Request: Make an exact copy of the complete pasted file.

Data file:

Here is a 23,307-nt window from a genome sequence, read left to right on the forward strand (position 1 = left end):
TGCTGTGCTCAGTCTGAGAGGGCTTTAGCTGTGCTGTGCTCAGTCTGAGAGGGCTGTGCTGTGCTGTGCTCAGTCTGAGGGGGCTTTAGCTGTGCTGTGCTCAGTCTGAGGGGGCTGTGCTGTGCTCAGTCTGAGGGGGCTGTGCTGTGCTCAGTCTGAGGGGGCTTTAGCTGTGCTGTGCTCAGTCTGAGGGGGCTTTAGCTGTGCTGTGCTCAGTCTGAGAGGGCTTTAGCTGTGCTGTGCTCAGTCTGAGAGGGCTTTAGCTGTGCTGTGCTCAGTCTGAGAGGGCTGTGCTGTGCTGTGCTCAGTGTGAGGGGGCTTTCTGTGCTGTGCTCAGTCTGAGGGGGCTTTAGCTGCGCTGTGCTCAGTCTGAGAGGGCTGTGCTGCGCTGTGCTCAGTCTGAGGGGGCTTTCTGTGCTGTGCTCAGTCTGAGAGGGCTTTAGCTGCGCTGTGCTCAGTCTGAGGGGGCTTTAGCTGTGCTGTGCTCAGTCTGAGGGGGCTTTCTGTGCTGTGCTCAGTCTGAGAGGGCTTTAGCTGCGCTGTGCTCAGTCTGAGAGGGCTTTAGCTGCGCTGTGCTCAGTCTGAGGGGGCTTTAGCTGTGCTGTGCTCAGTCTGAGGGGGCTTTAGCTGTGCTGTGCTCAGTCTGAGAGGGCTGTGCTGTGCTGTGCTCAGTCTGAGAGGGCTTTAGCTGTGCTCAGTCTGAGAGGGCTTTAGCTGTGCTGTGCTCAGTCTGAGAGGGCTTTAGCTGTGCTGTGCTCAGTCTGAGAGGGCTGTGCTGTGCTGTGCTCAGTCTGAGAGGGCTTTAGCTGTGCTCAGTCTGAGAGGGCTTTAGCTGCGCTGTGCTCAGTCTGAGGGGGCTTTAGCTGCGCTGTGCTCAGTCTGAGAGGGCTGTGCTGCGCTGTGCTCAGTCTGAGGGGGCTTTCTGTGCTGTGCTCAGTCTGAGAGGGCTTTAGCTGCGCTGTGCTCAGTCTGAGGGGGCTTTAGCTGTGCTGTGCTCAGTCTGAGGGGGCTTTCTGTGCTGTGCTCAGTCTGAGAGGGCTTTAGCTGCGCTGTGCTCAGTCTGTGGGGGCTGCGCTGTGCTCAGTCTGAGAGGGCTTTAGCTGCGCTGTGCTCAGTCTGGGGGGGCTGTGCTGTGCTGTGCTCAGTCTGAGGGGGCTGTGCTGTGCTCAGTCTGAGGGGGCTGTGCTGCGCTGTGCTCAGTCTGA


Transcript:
Here is a 23,307-nt window from a genome sequence, read left to right on the forward strand (position 1 = left end):
TGCTGTGCTCAGTCTGAGAGGGCTTTAGCTGTGCTGTGCTCAGTCTGAGAGGGCTGTGCTGTGCTGTGCTCAGTCTGAGGGGGCTTTAGCTGTGCTGTGCTCAGTCTGAGGGGGCTGTGCTGTGCTCAGTCTGAGGGGGCTGTGCTGTGCTCAGTCTGAGGGGGCTTTAGCTGTGCTGTGCTCAGTCTGAGGGGGCTTTAGCTGTGCTGTGCTCAGTCTGAGAGGGCTTTAGCTGTGCTGTGCTCAGTCTGAGAGGGCTTTAGCTGTGCTGTGCTCAGTCTGAGAGGGCTGTGCTGTGCTGTGCTCAGTGTGAGGGGGCTTTCTGTGCTGTGCTCAGTCTGAGGGGGCTTTAGCTGCGCTGTGCTCAGTCTGAGAGGGCTGTGCTGCGCTGTGCTCAGTCTGAGGGGGCTTTCTGTGCTGTGCTCAGTCTGAGAGGGCTTTAGCTGCGCTGTGCTCAGTCTGAGGGGGCTTTAGCTGTGCTGTGCTCAGTCTGAGGGGGCTTTCTGTGCTGTGCTCAGTCTGAGAGGGCTTTAGCTGCGCTGTGCTCAGTCTGAGAGGGCTTTAGCTGCGCTGTGCTCAGTCTGAGGGGGCTTTAGCTGTGCTGTGCTCAGTCTGAGGGGGCTTTAGCTGTGCTGTGCTCAGTCTGAGAGGGCTGTGCTGTGCTGTGCTCAGTCTGAGAGGGCTTTAGCTGTGCTCAGTCTGAGAGGGCTTTAGCTGTGCTGTGCTCAGTCTGAGAGGGCTTTAGCTGTGCTGTGCTCAGTCTGAGAGGGCTGTGCTGTGCTGTGCTCAGTCTGAGAGGGCTTTAGCTGTGCTCAGTCTGAGAGGGCTTTAGCTGCGCTGTGCTCAGTCTGAGGGGGCTTTAGCTGCGCTGTGCTCAGTCTGAGAGGGCTGTGCTGCGCTGTGCTCAGTCTGAGGGGGCTTTCTGTGCTGTGCTCAGTCTGAGAGGGCTTTAGCTGCGCTGTGCTCAGTCTGAGGGGGCTTTAGCTGTGCTGTGCTCAGTCTGAGGGGGCTTTCTGTGCTGTGCTCAGTCTGAGAGGGCTTTAGCTGCGCTGTGCTCAGTCTGTGGGGGCTGCGCTGTGCTCAGTCTGAGAGGGCTTTAGCTGCGCTGTGCTCAGTCTGGGGGGGCTGTGCTGTGCTGTGCTCAGTCTGAGGGGGCTGTGCTGTGCTCAGTCTGAGGGGGCTGTGCTGCGCTGTGCTCAGTCTGA